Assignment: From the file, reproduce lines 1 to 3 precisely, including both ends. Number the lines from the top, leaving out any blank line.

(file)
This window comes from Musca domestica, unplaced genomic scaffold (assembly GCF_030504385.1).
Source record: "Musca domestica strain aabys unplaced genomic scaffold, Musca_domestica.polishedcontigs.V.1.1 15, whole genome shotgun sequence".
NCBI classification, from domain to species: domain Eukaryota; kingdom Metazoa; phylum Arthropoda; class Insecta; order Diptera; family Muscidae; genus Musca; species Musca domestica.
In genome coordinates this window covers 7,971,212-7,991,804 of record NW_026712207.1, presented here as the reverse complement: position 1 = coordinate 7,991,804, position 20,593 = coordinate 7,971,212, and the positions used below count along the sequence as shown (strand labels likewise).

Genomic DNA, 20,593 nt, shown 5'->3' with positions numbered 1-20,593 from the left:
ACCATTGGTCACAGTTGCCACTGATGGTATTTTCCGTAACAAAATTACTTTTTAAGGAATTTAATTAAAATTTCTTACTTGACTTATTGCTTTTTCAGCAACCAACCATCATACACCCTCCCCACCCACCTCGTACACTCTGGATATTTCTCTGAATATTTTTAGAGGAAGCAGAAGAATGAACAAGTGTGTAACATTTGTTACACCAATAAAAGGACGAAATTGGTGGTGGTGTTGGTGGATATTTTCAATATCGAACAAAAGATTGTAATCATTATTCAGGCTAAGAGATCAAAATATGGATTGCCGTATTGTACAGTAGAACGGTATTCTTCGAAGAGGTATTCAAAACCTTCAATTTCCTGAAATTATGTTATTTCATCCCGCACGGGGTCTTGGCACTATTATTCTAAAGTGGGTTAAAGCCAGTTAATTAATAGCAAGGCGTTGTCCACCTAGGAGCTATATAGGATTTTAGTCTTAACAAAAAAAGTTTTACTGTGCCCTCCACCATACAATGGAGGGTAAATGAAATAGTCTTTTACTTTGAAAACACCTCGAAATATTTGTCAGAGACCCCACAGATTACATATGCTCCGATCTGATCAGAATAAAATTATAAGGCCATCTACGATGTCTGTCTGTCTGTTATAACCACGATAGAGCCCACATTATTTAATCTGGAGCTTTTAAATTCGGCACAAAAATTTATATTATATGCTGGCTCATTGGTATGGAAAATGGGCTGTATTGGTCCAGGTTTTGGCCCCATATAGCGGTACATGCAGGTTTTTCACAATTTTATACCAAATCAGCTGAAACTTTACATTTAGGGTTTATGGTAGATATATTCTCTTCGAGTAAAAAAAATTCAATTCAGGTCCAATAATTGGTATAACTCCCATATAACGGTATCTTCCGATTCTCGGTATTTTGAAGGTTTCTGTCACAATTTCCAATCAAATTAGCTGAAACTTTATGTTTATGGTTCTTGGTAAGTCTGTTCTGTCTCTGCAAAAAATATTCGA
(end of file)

This window comes from Musca domestica, unplaced genomic scaffold (assembly GCF_030504385.1).
Source record: "Musca domestica strain aabys unplaced genomic scaffold, Musca_domestica.polishedcontigs.V.1.1 15, whole genome shotgun sequence".
NCBI classification, from domain to species: domain Eukaryota; kingdom Metazoa; phylum Arthropoda; class Insecta; order Diptera; family Muscidae; genus Musca; species Musca domestica.